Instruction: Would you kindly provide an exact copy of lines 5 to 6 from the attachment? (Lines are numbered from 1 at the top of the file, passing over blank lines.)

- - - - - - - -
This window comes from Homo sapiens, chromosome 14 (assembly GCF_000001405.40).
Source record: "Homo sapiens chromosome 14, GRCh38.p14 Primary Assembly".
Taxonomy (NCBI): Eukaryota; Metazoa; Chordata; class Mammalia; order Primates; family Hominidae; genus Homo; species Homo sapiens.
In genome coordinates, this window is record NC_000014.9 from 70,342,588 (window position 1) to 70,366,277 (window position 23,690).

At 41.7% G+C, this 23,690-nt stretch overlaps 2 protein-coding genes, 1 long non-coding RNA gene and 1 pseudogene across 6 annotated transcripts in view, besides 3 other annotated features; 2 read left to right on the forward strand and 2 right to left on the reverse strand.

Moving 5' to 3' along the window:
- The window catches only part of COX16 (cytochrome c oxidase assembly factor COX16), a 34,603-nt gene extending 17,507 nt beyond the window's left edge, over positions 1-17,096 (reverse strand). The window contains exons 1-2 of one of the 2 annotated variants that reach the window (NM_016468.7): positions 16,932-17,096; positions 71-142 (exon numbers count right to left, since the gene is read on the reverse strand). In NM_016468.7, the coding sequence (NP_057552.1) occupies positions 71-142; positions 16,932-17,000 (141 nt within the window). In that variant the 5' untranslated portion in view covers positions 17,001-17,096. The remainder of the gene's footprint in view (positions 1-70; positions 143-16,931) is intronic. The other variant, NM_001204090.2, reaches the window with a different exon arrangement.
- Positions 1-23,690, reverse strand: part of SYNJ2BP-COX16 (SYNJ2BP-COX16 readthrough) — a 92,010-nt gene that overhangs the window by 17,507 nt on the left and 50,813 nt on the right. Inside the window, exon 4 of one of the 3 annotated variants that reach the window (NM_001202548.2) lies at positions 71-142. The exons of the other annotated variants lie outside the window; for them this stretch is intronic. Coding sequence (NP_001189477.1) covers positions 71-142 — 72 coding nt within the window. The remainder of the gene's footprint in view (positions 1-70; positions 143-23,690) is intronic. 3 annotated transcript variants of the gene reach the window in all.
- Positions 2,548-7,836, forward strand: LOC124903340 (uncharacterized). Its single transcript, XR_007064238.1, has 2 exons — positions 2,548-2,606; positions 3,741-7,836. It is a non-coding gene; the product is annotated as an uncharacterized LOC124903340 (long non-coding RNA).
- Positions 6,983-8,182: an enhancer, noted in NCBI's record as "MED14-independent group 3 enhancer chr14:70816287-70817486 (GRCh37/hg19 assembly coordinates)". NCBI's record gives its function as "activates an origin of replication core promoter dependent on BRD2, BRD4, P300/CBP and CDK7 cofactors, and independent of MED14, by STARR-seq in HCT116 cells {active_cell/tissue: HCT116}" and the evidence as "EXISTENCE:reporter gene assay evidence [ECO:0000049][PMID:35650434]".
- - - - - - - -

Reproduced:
At 41.7% G+C, this 23,690-nt stretch overlaps 2 protein-coding genes, 1 long non-coding RNA gene and 1 pseudogene across 6 annotated transcripts in view, besides 3 other annotated features; 2 read left to right on the forward strand and 2 right to left on the reverse strand.

Moving 5' to 3' along the window: